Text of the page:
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Local philanthropist dies

January 05, 2004|by DAVE McMILLION

charlestown@herald-mail.com

MARTINSBURG, W.Va. - Norma Lee Sutherland, a lifelong resident of Martinsburg, W.Va., who was known for her work in helping the community and supporting arts and senior citizen organizations, died at her home Saturday night, friends said Sunday.

Sutherland was involved in many philanthropic efforts in the area, and was a big supporter of the Boarman Arts Center and the new Berkeley Senior Services facility on North High Street, said Sarah Steptoe, a friend of Sutherland's who grew up with her in Martinsburg.

Sutherland helped start the Boarman Arts Center and served as the first president of the center, said her brother, Bobby Fierro.

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Sutherland also was involved in just about every outreach program through her church - Trinity Episcopal Church - such as Meals on Wheels and the church's day-care center, Steptoe said.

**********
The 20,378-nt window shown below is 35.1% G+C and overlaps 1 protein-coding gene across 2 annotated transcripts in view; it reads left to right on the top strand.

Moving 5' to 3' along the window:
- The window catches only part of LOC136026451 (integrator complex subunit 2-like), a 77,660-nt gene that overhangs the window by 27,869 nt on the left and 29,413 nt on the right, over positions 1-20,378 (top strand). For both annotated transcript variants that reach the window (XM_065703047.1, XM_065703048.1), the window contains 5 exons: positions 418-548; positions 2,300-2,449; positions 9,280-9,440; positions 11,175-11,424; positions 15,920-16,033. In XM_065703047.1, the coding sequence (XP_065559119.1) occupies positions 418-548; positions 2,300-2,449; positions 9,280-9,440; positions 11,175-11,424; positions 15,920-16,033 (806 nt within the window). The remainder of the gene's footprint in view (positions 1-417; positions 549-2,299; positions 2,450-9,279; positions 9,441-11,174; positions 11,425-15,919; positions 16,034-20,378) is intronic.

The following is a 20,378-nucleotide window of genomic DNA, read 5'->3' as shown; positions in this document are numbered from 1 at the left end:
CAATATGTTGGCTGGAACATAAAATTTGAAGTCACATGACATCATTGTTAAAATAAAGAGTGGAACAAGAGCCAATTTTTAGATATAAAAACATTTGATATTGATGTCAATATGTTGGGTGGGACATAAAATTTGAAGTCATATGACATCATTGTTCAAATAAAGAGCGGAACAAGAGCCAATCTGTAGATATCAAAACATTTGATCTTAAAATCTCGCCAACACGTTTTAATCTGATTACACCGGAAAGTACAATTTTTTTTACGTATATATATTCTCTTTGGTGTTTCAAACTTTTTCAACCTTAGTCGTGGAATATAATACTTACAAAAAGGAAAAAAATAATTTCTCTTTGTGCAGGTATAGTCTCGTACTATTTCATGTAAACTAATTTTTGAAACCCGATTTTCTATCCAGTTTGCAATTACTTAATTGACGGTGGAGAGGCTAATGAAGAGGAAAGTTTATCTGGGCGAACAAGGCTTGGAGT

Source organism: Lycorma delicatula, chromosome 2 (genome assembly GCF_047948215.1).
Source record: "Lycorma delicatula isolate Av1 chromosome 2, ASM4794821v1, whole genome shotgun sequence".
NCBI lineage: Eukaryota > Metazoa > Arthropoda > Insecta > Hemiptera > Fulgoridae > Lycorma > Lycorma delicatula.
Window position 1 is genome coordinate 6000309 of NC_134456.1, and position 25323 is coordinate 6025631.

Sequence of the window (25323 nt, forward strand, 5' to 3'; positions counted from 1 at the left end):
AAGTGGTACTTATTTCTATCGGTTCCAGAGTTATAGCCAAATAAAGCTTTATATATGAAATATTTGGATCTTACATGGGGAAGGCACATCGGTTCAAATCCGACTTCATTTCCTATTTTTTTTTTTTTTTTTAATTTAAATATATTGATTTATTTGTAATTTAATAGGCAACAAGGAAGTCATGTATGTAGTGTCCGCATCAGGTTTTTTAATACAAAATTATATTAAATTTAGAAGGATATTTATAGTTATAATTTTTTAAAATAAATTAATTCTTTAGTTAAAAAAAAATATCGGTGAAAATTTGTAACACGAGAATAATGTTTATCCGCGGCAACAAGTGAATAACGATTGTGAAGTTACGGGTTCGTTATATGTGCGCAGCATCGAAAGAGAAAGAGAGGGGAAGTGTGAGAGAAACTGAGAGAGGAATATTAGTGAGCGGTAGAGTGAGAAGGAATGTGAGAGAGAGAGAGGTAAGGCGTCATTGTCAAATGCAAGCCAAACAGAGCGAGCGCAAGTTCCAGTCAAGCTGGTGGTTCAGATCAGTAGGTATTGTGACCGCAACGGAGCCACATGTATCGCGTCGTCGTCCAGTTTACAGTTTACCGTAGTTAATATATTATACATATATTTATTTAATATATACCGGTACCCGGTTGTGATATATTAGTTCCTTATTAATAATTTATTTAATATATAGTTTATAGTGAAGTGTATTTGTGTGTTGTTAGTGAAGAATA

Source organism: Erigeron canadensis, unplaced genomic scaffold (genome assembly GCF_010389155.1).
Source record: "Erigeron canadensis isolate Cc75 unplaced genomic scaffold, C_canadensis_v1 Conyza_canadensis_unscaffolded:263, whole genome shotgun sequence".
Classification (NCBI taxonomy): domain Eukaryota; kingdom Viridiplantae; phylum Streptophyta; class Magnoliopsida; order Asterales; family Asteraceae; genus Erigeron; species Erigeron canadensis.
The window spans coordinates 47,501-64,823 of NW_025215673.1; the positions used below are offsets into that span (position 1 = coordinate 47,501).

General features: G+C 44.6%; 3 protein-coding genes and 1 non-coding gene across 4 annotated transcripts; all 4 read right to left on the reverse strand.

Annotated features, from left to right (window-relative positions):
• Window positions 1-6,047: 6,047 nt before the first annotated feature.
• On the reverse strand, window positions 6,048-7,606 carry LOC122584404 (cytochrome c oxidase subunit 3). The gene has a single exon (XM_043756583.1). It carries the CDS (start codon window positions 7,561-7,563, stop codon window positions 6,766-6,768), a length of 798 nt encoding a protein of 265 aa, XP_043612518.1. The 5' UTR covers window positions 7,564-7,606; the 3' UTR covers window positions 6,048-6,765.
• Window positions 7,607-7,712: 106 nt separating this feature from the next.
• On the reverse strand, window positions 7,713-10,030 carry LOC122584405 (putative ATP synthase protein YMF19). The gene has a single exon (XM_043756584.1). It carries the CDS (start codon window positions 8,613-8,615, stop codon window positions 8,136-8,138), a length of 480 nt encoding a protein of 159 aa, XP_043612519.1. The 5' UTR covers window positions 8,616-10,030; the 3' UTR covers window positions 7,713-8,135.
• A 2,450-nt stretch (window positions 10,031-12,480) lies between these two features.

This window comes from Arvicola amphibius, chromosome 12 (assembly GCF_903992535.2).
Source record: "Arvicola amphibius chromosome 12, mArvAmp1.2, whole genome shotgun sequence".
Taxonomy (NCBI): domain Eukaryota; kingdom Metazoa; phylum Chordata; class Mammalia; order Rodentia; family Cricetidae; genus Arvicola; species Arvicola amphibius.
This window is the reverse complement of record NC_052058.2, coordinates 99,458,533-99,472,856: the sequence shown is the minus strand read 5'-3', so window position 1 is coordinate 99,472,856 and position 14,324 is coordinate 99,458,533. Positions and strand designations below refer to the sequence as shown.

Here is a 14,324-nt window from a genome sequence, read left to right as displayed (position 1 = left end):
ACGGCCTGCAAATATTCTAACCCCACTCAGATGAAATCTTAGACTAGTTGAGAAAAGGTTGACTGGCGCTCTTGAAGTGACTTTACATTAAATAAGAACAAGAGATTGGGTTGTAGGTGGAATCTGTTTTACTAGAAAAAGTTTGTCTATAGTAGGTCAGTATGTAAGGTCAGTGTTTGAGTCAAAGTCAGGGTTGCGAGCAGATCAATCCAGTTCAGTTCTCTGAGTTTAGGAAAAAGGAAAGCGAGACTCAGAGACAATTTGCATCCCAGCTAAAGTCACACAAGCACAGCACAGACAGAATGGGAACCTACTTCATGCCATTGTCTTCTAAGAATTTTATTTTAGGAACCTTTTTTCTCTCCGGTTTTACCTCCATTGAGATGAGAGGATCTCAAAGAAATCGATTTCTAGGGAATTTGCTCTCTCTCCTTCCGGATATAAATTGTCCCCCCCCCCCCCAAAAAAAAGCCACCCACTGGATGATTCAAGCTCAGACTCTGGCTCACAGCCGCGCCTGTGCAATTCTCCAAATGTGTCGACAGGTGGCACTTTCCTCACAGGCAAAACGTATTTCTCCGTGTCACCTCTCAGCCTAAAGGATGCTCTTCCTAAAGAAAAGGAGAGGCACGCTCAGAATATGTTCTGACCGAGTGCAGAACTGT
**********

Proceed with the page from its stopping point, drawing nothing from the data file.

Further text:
"She was just such a good person," Steptoe said.

"She was into everything. I can't even remember everything. And I'm her brother," said Fierro, of Hagerstown.

Although Sutherland gave money to a lot of causes, it was done with little fanfare, Martinsburg Mayor George Karos said.

"She was the type of person who did not like a lot of notoriety," Karos said. "She was a very gracious individual. (She) just had a wonderful outlook on life."

Sutherland and her brother operated a fruit-brokering business on West Race Street, which they closed last November.

Inside the office, there were "plaques galore" honoring Sutherland's efforts, Fierro said. Former Gov. Cecil Underwood once honored Sutherland for her work, Fierro said.

Sutherland's work in the fruit business could be traced to her father, who immigrated to the United States from Italy and started a fruit-sales business on Burke Street, Steptoe said.

Sutherland was a member of the Martinsburg Rotary Club and also was a member of an organization called The Travel Club, an organization of local residents who wrote papers about their travel experiences, some of which were published in a local newspaper, Steptoe said.

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